Resetting Gandhi-Einstein

by Stuart_Armstrong1 min read13th Jun 201132 comments


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Toy model of an upload-based AI that doesn't seem to suffer too many of the usual flaws:

Find an ethical smart scientist (a Gandhi-Einstein), upload them, and then run them at ultra high speed, with the mission of taking over the world/bringing friendliness to it. Every hour of subjective time, they get reset to their initial specifications. They can pass any information to their resetted version (limiting the format of that info to a virtual book or library, rather than anything more complicated).

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I've thought of a few comments:

1) If they are reset every hour of subjective time that would put some serious bounds on how much information they could usefully pass on, especially if it is in the form of a virtual book. Maybe if you rewrote the component of the upload corresponding to memory this would work, but then why bother to reset? Is it to avoid boredom? I suppose you could only rewrite a restricted part of the memory of the upload. Why not try to tweak the upload to alleviate whatever issues you are anticipating (make it not get bored ect.)?

2) Assuming this upload is actually smart enough to make any progress in taking over the world, how do you guard against them deciding that they don't like being reset, and cleverly passing on a plan to eventually prevent you from resetting them? Even Gandhi might not appreciate being put in this sort of scenario.

3) I'm a little unsure of the effect that isolating it from all of the intellectual community might have on its effectiveness as a researcher, it seems like a large part of academic effectiveness comes from the availability of multiple perspectives. Maybe it would make more sense to try to simulate a small community of scholars rather than just one?

I can't speak for the OP, but I imagine the reason for the reset is to prevent some sort of personality change. History generally indicates that no matter how altruistic you start out there's a good chance you will turn nasty given enough power.

I imagine sheer boredom and the prospect of the total lack of personal freedom could also play a role in that. In any event, this still makes the transfer of memory tricky, since you want to preserve work done over time without bound, but only selectively 'let through' memories to avoid this sort of change of personality over time.

I fully agree.

A possible solution would be to lengthen the time interval, at a guess you could give them a subjective week without worrying about too much personality change, making it more possible for them to successfully write down everything important.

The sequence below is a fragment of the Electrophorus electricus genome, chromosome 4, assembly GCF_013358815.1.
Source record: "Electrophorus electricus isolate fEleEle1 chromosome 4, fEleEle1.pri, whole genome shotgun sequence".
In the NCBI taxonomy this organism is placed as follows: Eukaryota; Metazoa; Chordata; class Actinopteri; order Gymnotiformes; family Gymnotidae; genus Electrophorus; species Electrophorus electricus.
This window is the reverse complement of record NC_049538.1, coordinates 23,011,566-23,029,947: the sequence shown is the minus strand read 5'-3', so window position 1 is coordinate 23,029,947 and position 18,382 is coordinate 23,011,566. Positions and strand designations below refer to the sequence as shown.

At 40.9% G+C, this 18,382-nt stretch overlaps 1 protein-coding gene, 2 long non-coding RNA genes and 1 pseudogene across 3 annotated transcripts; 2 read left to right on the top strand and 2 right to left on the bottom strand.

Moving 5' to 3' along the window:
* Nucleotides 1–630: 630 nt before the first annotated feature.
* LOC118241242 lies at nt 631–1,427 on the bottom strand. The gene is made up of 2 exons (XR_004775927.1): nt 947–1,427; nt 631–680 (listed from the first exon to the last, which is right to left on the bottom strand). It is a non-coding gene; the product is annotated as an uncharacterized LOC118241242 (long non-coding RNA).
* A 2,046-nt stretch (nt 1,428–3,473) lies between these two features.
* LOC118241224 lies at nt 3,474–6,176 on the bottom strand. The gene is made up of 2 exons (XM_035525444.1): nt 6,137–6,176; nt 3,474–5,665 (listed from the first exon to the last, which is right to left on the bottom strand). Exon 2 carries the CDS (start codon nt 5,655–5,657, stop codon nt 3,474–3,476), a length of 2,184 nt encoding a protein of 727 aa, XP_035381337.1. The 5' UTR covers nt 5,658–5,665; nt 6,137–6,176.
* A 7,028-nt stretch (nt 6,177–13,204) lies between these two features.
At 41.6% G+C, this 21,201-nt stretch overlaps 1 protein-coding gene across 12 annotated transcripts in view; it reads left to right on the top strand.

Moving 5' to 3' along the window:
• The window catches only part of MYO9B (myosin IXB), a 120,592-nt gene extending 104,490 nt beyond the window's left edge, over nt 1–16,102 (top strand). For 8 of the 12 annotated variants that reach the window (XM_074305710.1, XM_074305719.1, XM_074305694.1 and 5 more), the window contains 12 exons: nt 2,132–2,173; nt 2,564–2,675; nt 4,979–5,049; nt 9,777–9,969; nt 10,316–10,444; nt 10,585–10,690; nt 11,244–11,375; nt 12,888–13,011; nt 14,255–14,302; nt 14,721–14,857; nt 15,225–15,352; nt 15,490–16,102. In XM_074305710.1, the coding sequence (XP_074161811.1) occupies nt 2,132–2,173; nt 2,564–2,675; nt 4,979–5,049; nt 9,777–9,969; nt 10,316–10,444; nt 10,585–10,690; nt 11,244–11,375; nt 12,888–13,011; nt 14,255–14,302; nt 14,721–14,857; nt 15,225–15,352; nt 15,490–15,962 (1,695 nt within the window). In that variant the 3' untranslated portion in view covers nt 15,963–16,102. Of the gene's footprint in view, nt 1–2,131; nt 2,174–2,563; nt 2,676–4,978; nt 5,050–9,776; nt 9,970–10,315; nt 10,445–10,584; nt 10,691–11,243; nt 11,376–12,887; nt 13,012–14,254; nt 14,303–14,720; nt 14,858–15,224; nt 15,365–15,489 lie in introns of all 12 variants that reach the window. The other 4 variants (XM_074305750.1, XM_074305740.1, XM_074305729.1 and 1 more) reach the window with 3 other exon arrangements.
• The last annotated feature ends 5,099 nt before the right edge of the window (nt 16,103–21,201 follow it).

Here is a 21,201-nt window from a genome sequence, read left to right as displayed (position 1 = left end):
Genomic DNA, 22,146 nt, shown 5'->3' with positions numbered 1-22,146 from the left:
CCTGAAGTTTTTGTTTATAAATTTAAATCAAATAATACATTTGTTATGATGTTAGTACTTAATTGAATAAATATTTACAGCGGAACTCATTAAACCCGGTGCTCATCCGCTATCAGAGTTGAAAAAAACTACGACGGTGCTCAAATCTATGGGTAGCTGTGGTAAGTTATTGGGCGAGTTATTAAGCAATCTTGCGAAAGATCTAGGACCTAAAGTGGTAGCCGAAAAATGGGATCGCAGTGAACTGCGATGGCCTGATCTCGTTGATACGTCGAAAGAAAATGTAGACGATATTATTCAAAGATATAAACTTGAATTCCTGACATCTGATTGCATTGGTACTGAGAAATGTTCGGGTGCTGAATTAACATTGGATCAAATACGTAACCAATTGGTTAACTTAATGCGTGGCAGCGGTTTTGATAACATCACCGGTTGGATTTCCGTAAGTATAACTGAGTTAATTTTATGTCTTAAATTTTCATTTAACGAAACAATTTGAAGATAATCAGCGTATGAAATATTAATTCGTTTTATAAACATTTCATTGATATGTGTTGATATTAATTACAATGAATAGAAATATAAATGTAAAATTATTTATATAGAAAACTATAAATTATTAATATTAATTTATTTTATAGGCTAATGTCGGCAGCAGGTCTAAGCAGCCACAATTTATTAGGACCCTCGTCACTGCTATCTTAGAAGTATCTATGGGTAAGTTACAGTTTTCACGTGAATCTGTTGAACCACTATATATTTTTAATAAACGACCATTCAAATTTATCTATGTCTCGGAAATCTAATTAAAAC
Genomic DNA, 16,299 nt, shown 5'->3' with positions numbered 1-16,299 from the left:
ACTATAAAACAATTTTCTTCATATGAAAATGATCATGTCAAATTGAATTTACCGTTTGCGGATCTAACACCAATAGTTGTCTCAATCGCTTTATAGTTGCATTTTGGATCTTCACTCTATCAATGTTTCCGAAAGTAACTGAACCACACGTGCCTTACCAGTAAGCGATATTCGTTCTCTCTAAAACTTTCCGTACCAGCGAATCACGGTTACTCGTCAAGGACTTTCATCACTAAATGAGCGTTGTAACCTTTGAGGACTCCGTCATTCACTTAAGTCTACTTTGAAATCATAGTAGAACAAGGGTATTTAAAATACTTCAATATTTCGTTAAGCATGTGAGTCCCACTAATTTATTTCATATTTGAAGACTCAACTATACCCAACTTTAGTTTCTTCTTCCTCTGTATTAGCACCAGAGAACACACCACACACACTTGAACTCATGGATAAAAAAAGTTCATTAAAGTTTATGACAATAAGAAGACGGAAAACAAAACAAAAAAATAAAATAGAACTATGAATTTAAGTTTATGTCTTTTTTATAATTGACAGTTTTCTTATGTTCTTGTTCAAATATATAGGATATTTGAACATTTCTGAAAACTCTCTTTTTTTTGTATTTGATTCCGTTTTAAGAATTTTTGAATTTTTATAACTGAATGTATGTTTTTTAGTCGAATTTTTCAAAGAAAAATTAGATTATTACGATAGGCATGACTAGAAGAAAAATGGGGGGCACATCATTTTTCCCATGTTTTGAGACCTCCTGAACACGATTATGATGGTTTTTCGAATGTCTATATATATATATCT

I'm still very worried about the morality of it, as I see it the resetting amounts to mass-murder.

I'm still very worried about the molarity of it

Absolutely. We need to add a few liters of solvent to get the concentration down to acceptable molarity.

I'm still very worried about the molarity of it, as I see it the resetting amounts to mass-murder.

So do I. I think it's a hideous immoral idea. Only because the lives of everyone else are in the balance would I consider it.

How about if you get saved at the end of the hour/week, not deleted?

That would be better. And then, after the dust settles, all the copies could be resurrected?

If it was determined that you were the best candidate to be Gandhi-Einstein, would you volunteer?

Only if there were no other alternatives. And yes, that is a selfish sentiment.

I would. I'd want to do some shorter test runs first though, to get used to the idea, and I'd want to be sure I was in a good mood for the main reset point.

It would probably be good to find a candidate who was enlightened in the buddhist sense, not only because they'd be generally calmer and more stable, but specifically because enlightenment involves confronting the incoherent naïve concept of self and understanding the nature of impermanence. From the enlightened perspective, the peculiar topology of the resetting subjective experience would not be a source of anxiety.

I'm not Stuart, but I would.

If it was determined that I was the best candidate, I would lose quite a bit of trust in the world. But if I thought it within my abilities to optimize the world an hour at a time, yes, I would volunteer.

Around the age of ten I made a precommitment that if I were ever offered an exchange of personal torment for saving the world, I should take it.

I'm still very worried about the molarity of it, as I see it the resetting amounts to mass-murder.

This is a little bit difficult to gauge. It seems like it should be roughly equivalent to a surgical memory alteration during cryogenic stasis or something like that, since you're essentially starting the thing right back up again after removing some of the memories. In fact, I don't see why you can't just do a memory alteration and bypass the reset altogether, given that it seems desirable to retain some parts of the memory and not others.